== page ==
I make VASSAL modules for my own use and because it gives me a creative outlet to occupy my leisure time. So the intended audience for this blog is mainly just me, although I am happy if others find the articles and the modules of interest.
Some modules on this site are simple - the results of the module-design learning process. Others are more complex as my facility with the software improves.
In creating a module, my aim is not to copy every component of the boardgame and implement it in exactly the same way.
I start with the Best Practices chapter of the VASSAL 3.1 Designers Guide. The big three are:
- Don't Try to Enforce the Rules
- Limit Automation
- Leverage Programmatic Efficiencies
To these I add:
- The primary focus of a module should be the map and counters.
- Use only stock toolbar buttons and icons. No thematic bling is necessary beyond the map and counters.
- No charts and tables. Less mod bloat, and players will have paper copies of these, which are more readable than scans on screen.
- Credit the source when borrowing graphics.
Use a clean scan of the printed map where available. Make a custom map if there is no good scan available (or just abandon the module until there is a good scan: I made an exception with Operation Jubilee).
If the map has hexes, include a hex grid overlay and provide hex ID on mouse-over (even on empty hexes).
There is no need for individual hex numbers on a map image in VASSAL. Numbering of every hex is information overload/text clutter, but it is seen as essential in printed games as a setup aid. But setups in VASSAL are done with at-start stacks and vsav files, so printed hex numbering is not needed, and removing them improves the appearance of the map.
Erasing hex numbers from a scanned map is time-consuming due to the having to edit each separate hex in GIMP. But whenever practical, my vmods maps will be free of hex numbering.
It is common for a printed map to have the majority of its location text (and hex numbering) facing one way, while the game logo, turn track, and terrain key face different directions (i.e. two copies of the CRT, with one facing each player). Maps in VASSAL should be oriented (or modified) so that all text is readable on the computer screen without having to tilt one's head. This sometimes means that "north" is not toward the top of the screen. Terrain keys and turn tracks may need to be reoriented (in an image editor) to conform to this "right side up" requirement.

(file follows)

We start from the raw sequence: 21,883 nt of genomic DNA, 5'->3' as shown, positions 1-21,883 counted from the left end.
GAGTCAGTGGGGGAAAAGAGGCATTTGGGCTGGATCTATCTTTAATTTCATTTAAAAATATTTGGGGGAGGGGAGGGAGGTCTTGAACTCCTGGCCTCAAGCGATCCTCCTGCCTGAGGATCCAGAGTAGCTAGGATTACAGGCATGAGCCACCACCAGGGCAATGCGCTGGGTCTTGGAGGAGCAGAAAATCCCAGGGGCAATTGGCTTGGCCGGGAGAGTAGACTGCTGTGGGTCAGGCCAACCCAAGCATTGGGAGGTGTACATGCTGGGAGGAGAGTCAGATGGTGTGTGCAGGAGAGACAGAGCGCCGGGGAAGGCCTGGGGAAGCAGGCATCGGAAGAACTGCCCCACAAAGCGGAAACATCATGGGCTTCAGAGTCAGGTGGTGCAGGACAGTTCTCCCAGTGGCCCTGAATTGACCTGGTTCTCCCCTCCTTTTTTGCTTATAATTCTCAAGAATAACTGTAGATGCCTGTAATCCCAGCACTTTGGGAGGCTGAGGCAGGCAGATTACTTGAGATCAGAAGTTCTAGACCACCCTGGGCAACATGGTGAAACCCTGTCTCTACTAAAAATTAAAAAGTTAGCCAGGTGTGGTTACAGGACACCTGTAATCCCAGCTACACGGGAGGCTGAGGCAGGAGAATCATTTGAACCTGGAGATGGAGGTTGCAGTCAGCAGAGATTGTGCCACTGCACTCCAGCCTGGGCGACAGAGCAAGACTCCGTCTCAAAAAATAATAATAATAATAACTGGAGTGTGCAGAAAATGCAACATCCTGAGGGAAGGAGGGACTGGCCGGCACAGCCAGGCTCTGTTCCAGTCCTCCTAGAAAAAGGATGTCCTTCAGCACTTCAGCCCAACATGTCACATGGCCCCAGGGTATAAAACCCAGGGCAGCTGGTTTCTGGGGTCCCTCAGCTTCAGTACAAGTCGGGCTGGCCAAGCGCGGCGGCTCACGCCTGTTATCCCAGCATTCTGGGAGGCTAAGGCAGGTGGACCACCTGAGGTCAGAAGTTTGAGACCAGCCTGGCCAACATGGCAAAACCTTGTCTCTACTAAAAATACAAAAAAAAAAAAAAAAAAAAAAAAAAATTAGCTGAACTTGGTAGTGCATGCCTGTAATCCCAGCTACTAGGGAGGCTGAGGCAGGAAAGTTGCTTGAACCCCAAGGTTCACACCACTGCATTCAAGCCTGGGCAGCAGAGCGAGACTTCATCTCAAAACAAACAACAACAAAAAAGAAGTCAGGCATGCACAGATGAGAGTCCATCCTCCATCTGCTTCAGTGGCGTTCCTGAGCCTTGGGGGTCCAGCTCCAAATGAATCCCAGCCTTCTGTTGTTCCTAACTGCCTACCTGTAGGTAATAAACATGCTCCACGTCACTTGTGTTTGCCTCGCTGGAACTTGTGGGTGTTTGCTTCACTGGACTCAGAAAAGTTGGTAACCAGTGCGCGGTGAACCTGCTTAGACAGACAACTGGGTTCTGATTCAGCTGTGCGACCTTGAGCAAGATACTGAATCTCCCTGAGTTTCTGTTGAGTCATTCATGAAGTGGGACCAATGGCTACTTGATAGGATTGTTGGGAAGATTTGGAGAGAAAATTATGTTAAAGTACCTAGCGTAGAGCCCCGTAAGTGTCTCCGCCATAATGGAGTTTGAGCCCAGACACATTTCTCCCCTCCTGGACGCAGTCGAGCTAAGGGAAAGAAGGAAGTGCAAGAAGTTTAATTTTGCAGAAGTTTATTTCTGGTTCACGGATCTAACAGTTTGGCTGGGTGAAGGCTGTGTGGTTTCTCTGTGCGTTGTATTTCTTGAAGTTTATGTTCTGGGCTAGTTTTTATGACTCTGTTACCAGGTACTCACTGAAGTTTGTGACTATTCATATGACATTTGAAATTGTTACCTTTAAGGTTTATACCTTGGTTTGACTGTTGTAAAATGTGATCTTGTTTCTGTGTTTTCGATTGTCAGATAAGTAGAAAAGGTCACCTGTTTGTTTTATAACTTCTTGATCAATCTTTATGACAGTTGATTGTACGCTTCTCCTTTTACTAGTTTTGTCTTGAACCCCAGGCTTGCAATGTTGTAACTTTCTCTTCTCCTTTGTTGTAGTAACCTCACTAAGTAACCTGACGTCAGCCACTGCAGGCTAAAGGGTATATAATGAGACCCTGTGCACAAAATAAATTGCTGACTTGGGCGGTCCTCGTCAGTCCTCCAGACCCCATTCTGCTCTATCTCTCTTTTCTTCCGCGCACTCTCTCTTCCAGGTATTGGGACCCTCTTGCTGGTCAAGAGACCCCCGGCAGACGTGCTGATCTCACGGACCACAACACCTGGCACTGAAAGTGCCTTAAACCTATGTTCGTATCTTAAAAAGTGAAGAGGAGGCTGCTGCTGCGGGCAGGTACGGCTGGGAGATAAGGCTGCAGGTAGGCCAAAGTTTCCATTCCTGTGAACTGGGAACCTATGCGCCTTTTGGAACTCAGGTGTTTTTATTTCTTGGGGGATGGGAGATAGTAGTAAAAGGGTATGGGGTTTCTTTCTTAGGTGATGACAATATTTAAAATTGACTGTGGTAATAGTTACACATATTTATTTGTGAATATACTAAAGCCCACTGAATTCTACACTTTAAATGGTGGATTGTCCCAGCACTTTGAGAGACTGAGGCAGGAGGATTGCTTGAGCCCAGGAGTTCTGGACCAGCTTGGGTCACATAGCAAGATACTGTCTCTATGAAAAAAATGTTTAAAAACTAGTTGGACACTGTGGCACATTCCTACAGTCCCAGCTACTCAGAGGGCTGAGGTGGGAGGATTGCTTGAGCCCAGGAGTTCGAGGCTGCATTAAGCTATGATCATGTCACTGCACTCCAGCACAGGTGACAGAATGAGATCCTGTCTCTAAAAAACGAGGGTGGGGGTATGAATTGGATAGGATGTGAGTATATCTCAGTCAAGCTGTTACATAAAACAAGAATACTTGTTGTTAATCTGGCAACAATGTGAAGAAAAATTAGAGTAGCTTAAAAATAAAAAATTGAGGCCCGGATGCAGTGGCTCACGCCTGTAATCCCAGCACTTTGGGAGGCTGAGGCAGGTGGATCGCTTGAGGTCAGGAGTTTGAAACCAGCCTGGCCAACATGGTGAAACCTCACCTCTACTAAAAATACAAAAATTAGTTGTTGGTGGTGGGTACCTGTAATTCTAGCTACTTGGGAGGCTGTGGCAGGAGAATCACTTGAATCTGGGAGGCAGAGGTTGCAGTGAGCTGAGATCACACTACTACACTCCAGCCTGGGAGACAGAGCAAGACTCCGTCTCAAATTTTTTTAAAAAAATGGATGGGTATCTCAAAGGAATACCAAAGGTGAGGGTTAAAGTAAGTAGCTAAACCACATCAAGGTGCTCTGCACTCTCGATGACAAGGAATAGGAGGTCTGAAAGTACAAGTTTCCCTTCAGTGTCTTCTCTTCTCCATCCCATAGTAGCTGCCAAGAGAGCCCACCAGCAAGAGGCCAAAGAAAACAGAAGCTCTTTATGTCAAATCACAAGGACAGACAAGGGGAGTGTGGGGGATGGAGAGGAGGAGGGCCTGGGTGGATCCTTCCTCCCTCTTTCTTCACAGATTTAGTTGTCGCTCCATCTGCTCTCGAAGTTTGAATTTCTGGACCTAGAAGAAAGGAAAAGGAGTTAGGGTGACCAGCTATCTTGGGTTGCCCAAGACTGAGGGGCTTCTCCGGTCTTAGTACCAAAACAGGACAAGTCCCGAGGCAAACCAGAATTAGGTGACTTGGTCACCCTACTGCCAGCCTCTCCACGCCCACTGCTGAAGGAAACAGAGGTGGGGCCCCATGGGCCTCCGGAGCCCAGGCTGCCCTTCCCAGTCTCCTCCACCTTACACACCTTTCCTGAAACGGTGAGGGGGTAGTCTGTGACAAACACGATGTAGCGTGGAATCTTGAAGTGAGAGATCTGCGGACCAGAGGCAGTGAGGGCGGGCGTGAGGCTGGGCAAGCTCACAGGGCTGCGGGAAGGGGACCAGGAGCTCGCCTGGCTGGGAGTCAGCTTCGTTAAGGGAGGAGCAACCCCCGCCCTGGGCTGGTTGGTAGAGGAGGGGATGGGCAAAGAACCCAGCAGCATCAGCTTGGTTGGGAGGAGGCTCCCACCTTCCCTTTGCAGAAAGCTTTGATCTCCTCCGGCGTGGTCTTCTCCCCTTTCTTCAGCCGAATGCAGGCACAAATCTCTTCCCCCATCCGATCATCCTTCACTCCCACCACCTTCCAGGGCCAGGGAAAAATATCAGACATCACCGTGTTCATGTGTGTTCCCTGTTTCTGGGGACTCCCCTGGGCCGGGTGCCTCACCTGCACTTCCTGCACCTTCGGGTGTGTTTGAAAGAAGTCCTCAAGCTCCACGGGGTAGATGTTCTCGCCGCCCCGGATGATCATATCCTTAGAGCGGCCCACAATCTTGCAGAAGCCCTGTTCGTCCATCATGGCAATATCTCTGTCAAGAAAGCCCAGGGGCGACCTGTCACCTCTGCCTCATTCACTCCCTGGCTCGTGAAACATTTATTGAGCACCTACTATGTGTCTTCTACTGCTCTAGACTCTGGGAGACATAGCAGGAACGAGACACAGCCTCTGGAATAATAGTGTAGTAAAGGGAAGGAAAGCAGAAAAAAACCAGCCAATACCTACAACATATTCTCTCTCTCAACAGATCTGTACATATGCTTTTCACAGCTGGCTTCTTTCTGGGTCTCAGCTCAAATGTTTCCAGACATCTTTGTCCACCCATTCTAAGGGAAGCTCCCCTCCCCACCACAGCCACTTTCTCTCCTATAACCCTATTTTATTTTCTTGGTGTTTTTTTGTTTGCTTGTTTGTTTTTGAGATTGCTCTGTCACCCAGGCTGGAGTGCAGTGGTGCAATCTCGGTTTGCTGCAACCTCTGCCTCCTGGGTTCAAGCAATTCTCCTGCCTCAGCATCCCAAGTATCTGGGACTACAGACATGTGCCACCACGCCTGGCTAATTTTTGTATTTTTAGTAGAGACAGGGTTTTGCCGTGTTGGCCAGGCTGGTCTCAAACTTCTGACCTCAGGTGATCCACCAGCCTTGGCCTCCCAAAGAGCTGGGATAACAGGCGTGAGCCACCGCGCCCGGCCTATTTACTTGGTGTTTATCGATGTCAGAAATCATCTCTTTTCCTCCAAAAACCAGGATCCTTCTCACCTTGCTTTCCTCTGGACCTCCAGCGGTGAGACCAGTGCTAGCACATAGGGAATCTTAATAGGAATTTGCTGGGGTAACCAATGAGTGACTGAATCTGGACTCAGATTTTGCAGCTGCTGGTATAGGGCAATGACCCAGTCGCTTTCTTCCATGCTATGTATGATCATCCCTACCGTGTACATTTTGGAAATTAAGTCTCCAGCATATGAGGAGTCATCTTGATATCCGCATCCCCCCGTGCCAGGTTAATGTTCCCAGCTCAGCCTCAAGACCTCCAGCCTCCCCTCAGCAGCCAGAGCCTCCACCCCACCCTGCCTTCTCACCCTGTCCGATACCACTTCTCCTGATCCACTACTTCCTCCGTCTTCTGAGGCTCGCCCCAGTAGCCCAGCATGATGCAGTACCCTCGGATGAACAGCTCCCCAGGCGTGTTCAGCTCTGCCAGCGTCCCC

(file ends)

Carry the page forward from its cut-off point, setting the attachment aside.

I seldom use scanned images of original counters, opting instead for VASSAL Game-Piece Image Definitions. This yields uniform game-piece sizes, edge rendering, and color, as well as better scalability when changing the zoom factor. Even when using scans of the counters, I would incorporate them in to a Game-Piece layout as an image component (centered within the layout) and use VASSAL's native game-piece borders for 3D effect. I'm not a fan of corner rounding or accentuated edge beveling.
If the boardgame has status markers for units, these should almost always be incorporated as game-piece layers in the module. A perfect example of this is the GCACW series games, such as Roads to Gettysburg which has markers for strength, fatigue, demoralization, entrenchment, out of supply, and out of ammo. There is no reason to import counter clutter into a module.
3. Rules, Charts and Tables
The player is expected to have access to the printed rules, charts, and tables. This is a personal preference due to my own low vision condition (retina detachment and repair). Reading charts and tables as originally published is preferable to reading them on screen, where they cover much of the board. Exceptions are (1) where a table or chart appears only on the published game map, or (2) when the paper version can be improved as a VASSAL component.
4. Toolbar Icons
I use VASSAL default toolbar buttons and icons for consistency between modules. Button text is not usually necessary as long as mouse-over text is available. It is fairly common to see modules with custom toolbar buttons that seem to be aiming for a thematic feel. This is not necessary for boiler-plate components.
Modules on this site are all version "rdm" and include these three letters in the file name. Further versions of a module may append a letter in alphabetical sequence - such as rdm-b. Version numbering in software is wholly subjective. What does each digit of a version number represents? How much of a change to the product requires a new version number? Which digit gets changed?
6. Scenario setups
Why Not Post to the VASSAL Website?
- I'm building modules for my own use, not trying make a definitive or authorized version. This site simply offers them as "show and tell" alternatives and explains why I made them as they are.
- My modules are always subject to being tweaked, it is easier for me to just upload a replacement file to my own file host.
- There is no obvious method for deleting a module from the VASSAL website. Why keep older versions of modules after bugs have been fixed or improvements made?
- I want to create modules for games by SPI, which is a banned publisher according to the vassalengine wiki. (Update, December 2020: vassalengine.org module repository is now accepting most SPI and Decision Games titles.)
- My modules are usually bare-bones, mainly just map and counters. No charts and tables.
- Some of my modules are rudimentary or experimental, as I learn the capabilities of the software. Most need playtested.